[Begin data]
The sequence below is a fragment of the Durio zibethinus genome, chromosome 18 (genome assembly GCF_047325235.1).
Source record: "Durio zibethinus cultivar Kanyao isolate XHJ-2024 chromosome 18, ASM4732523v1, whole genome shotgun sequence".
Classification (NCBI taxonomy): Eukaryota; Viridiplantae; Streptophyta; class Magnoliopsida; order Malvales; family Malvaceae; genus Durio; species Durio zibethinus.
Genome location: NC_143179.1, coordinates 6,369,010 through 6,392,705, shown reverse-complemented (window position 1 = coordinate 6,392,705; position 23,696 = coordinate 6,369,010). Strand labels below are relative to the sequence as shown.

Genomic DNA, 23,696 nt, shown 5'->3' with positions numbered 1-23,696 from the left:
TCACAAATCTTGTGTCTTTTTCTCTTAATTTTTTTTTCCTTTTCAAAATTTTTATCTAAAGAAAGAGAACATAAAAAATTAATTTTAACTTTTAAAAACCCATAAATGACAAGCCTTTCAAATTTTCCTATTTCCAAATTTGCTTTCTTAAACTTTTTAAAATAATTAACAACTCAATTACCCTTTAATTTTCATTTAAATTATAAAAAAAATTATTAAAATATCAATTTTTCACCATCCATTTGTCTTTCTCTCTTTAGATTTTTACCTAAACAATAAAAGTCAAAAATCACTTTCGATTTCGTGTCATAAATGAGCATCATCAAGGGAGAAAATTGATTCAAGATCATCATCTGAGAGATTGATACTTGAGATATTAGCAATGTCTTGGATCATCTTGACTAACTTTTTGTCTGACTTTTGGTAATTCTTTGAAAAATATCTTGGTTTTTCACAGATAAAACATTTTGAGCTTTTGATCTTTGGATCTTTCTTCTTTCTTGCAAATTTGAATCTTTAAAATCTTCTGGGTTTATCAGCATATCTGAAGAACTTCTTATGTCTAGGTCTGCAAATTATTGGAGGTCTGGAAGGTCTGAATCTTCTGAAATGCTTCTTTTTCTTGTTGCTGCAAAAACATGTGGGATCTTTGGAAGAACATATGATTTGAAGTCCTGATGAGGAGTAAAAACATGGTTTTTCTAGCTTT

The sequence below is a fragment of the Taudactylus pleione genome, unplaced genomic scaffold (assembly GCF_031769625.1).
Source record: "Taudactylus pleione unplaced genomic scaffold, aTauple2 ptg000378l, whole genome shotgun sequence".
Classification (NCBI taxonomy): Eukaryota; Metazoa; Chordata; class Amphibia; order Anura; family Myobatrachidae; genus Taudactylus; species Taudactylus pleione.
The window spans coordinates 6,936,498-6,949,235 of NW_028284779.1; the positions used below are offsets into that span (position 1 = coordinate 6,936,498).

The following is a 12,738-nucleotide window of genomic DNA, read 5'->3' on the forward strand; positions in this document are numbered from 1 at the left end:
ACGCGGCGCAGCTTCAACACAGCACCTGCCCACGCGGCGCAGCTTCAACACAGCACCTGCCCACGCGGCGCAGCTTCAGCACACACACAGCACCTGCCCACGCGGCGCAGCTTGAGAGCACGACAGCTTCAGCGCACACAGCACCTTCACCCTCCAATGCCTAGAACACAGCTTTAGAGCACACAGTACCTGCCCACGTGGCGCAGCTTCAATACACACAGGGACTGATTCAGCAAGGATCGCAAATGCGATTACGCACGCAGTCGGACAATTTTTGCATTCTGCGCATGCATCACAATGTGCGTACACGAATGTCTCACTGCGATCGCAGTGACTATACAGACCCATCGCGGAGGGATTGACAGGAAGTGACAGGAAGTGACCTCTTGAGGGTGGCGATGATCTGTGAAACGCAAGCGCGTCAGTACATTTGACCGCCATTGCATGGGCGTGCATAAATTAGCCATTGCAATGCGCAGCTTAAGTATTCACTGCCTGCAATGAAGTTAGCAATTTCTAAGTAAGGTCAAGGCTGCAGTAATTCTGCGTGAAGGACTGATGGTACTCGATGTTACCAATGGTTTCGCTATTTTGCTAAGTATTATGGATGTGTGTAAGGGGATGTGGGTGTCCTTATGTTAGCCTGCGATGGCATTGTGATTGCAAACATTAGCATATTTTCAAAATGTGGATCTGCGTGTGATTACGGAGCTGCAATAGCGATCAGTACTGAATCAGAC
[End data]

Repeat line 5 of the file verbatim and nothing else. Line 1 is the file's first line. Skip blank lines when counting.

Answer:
Genomic DNA, 23,696 nt, shown 5'->3' with positions numbered 1-23,696 from the left: